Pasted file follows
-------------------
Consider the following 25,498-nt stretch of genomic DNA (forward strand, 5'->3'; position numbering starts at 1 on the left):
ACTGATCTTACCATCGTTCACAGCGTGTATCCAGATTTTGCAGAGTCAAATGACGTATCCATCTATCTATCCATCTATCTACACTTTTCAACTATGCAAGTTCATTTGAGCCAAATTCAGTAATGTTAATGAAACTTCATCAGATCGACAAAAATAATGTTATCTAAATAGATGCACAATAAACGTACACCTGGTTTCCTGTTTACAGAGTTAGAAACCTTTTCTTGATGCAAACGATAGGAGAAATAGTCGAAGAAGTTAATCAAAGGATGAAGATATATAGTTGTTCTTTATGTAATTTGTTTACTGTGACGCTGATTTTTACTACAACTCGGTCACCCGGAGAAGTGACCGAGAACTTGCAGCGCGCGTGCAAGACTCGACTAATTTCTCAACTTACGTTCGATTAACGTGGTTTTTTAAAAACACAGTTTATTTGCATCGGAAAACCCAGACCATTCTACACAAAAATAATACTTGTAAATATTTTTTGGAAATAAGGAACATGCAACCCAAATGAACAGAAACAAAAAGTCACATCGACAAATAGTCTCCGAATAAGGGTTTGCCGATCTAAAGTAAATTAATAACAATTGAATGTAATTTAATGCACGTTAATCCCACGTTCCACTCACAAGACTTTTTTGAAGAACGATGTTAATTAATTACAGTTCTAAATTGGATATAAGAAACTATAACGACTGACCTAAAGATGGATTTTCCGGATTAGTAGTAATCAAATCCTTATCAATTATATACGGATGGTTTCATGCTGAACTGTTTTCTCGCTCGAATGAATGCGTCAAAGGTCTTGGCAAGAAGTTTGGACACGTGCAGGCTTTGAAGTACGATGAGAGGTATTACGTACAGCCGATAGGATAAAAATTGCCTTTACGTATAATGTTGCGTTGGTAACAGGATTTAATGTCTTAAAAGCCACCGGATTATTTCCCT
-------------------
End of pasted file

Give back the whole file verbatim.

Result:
Consider the following 25,498-nt stretch of genomic DNA (forward strand, 5'->3'; position numbering starts at 1 on the left):
ACTGATCTTACCATCGTTCACAGCGTGTATCCAGATTTTGCAGAGTCAAATGACGTATCCATCTATCTATCCATCTATCTACACTTTTCAACTATGCAAGTTCATTTGAGCCAAATTCAGTAATGTTAATGAAACTTCATCAGATCGACAAAAATAATGTTATCTAAATAGATGCACAATAAACGTACACCTGGTTTCCTGTTTACAGAGTTAGAAACCTTTTCTTGATGCAAACGATAGGAGAAATAGTCGAAGAAGTTAATCAAAGGATGAAGATATATAGTTGTTCTTTATGTAATTTGTTTACTGTGACGCTGATTTTTACTACAACTCGGTCACCCGGAGAAGTGACCGAGAACTTGCAGCGCGCGTGCAAGACTCGACTAATTTCTCAACTTACGTTCGATTAACGTGGTTTTTTAAAAACACAGTTTATTTGCATCGGAAAACCCAGACCATTCTACACAAAAATAATACTTGTAAATATTTTTTGGAAATAAGGAACATGCAACCCAAATGAACAGAAACAAAAAGTCACATCGACAAATAGTCTCCGAATAAGGGTTTGCCGATCTAAAGTAAATTAATAACAATTGAATGTAATTTAATGCACGTTAATCCCACGTTCCACTCACAAGACTTTTTTGAAGAACGATGTTAATTAATTACAGTTCTAAATTGGATATAAGAAACTATAACGACTGACCTAAAGATGGATTTTCCGGATTAGTAGTAATCAAATCCTTATCAATTATATACGGATGGTTTCATGCTGAACTGTTTTCTCGCTCGAATGAATGCGTCAAAGGTCTTGGCAAGAAGTTTGGACACGTGCAGGCTTTGAAGTACGATGAGAGGTATTACGTACAGCCGATAGGATAAAAATTGCCTTTACGTATAATGTTGCGTTGGTAACAGGATTTAATGTCTTAAAAGCCACCGGATTATTTCCCT